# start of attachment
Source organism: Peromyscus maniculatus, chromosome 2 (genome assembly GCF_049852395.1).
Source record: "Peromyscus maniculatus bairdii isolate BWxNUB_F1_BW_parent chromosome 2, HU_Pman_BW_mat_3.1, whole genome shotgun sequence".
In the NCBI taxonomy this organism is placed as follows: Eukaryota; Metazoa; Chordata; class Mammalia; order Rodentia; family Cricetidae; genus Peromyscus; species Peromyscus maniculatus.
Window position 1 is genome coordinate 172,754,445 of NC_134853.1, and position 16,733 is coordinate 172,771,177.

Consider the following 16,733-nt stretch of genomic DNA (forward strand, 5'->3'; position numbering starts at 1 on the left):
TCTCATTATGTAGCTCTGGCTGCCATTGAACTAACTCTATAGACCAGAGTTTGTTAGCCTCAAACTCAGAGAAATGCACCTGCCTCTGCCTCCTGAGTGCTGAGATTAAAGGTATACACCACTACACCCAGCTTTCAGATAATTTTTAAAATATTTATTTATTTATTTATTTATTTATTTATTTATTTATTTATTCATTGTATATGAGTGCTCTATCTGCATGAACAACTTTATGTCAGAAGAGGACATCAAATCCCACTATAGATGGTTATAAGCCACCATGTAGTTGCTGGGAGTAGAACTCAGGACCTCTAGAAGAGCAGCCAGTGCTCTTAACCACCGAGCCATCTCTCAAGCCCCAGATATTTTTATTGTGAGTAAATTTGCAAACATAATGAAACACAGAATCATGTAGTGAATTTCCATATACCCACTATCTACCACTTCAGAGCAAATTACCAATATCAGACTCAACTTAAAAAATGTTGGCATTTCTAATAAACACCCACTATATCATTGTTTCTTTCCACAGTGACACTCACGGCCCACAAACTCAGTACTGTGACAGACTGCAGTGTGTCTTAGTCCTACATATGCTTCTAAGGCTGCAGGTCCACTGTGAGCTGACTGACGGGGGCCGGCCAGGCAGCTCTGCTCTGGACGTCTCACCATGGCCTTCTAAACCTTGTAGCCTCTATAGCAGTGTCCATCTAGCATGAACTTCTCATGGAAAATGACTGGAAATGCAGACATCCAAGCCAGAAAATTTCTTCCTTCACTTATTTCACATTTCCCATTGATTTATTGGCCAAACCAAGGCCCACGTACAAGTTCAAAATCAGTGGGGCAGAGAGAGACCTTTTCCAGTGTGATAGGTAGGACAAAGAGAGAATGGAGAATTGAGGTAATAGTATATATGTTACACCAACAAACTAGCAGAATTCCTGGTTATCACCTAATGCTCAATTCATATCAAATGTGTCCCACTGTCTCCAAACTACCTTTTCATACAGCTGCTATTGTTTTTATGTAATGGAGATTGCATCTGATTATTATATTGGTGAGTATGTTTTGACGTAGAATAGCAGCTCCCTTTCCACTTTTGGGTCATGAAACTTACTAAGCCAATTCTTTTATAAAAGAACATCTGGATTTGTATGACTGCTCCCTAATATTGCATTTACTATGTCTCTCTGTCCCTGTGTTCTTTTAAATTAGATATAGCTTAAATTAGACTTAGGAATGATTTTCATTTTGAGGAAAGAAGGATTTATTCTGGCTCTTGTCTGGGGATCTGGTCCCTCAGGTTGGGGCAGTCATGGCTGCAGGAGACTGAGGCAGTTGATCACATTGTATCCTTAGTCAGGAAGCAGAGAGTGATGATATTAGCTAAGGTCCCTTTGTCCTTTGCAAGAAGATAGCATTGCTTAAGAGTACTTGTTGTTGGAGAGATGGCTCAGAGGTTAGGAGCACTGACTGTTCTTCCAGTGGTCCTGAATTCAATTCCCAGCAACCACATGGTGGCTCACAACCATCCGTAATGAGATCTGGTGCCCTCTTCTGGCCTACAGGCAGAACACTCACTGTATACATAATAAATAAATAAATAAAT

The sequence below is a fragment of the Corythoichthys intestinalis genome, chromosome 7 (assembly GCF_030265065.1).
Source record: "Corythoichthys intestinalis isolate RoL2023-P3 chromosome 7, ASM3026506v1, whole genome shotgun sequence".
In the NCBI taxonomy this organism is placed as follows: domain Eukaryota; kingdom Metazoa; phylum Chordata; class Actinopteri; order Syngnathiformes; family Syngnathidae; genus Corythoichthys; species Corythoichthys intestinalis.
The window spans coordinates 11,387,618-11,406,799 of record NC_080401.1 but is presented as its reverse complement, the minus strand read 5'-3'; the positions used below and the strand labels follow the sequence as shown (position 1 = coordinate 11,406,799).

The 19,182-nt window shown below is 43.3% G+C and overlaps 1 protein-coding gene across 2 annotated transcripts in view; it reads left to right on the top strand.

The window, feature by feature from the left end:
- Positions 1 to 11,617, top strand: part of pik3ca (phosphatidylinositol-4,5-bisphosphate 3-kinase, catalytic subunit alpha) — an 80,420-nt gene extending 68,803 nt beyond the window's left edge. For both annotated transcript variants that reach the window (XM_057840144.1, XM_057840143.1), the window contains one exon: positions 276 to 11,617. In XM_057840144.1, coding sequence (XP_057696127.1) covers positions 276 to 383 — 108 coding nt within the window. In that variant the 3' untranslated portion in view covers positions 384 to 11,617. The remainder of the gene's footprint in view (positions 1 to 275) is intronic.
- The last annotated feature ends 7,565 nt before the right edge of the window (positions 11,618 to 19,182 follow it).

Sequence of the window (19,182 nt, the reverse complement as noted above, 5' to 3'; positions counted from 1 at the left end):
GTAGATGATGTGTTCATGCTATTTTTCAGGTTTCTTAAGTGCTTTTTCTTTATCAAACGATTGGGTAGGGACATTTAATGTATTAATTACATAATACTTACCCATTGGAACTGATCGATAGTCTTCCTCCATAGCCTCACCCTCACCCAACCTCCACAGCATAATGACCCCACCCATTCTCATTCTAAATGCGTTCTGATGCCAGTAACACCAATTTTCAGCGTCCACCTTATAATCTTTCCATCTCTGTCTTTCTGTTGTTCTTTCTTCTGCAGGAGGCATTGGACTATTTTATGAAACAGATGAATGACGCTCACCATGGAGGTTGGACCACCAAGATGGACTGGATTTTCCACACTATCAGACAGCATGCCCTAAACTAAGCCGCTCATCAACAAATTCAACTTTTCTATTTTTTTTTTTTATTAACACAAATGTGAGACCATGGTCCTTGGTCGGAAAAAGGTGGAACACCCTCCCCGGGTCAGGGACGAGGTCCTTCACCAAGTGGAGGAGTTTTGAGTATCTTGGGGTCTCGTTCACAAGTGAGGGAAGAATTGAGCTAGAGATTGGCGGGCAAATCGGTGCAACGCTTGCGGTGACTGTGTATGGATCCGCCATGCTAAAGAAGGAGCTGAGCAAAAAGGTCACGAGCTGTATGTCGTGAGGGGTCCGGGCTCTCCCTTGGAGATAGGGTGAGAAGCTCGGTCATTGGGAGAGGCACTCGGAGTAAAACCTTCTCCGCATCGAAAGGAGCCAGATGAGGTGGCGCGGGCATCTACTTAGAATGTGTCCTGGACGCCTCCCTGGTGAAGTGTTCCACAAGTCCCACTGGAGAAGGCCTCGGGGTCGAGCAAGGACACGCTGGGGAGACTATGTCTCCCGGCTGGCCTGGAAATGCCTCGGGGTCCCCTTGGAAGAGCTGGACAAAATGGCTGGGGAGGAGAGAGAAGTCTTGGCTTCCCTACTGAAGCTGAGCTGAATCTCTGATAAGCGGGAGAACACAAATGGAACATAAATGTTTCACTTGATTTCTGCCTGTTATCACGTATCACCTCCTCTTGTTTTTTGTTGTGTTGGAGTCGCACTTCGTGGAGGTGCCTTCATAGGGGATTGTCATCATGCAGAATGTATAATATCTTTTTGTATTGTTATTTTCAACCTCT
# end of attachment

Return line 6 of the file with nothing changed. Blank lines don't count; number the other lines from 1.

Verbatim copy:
TCTCATTATGTAGCTCTGGCTGCCATTGAACTAACTCTATAGACCAGAGTTTGTTAGCCTCAAACTCAGAGAAATGCACCTGCCTCTGCCTCCTGAGTGCTGAGATTAAAGGTATACACCACTACACCCAGCTTTCAGATAATTTTTAAAATATTTATTTATTTATTTATTTATTTATTTATTTATTTATTTATTCATTGTATATGAGTGCTCTATCTGCATGAACAACTTTATGTCAGAAGAGGACATCAAATCCCACTATAGATGGTTATAAGCCACCATGTAGTTGCTGGGAGTAGAACTCAGGACCTCTAGAAGAGCAGCCAGTGCTCTTAACCACCGAGCCATCTCTCAAGCCCCAGATATTTTTATTGTGAGTAAATTTGCAAACATAATGAAACACAGAATCATGTAGTGAATTTCCATATACCCACTATCTACCACTTCAGAGCAAATTACCAATATCAGACTCAACTTAAAAAATGTTGGCATTTCTAATAAACACCCACTATATCATTGTTTCTTTCCACAGTGACACTCACGGCCCACAAACTCAGTACTGTGACAGACTGCAGTGTGTCTTAGTCCTACATATGCTTCTAAGGCTGCAGGTCCACTGTGAGCTGACTGACGGGGGCCGGCCAGGCAGCTCTGCTCTGGACGTCTCACCATGGCCTTCTAAACCTTGTAGCCTCTATAGCAGTGTCCATCTAGCATGAACTTCTCATGGAAAATGACTGGAAATGCAGACATCCAAGCCAGAAAATTTCTTCCTTCACTTATTTCACATTTCCCATTGATTTATTGGCCAAACCAAGGCCCACGTACAAGTTCAAAATCAGTGGGGCAGAGAGAGACCTTTTCCAGTGTGATAGGTAGGACAAAGAGAGAATGGAGAATTGAGGTAATAGTATATATGTTACACCAACAAACTAGCAGAATTCCTGGTTATCACCTAATGCTCAATTCATATCAAATGTGTCCCACTGTCTCCAAACTACCTTTTCATACAGCTGCTATTGTTTTTATGTAATGGAGATTGCATCTGATTATTATATTGGTGAGTATGTTTTGACGTAGAATAGCAGCTCCCTTTCCACTTTTGGGTCATGAAACTTACTAAGCCAATTCTTTTATAAAAGAACATCTGGATTTGTATGACTGCTCCCTAATATTGCATTTACTATGTCTCTCTGTCCCTGTGTTCTTTTAAATTAGATATAGCTTAAATTAGACTTAGGAATGATTTTCATTTTGAGGAAAGAAGGATTTATTCTGGCTCTTGTCTGGGGATCTGGTCCCTCAGGTTGGGGCAGTCATGGCTGCAGGAGACTGAGGCAGTTGATCACATTGTATCCTTAGTCAGGAAGCAGAGAGTGATGATATTAGCTAAGGTCCCTTTGTCCTTTGCAAGAAGATAGCATTGCTTAAGAGTACTTGTTGTTGGAGAGATGGCTCAGAGGTTAGGAGCACTGACTGTTCTTCCAGTGGTCCTGAATTCAATTCCCAGCAACCACATGGTGGCTCACAACCATCCGTAATGAGATCTGGTGCCCTCTTCTGGCCTACAGGCAGAACACTCACTGTATACATAATAAATAAATAAATAAAT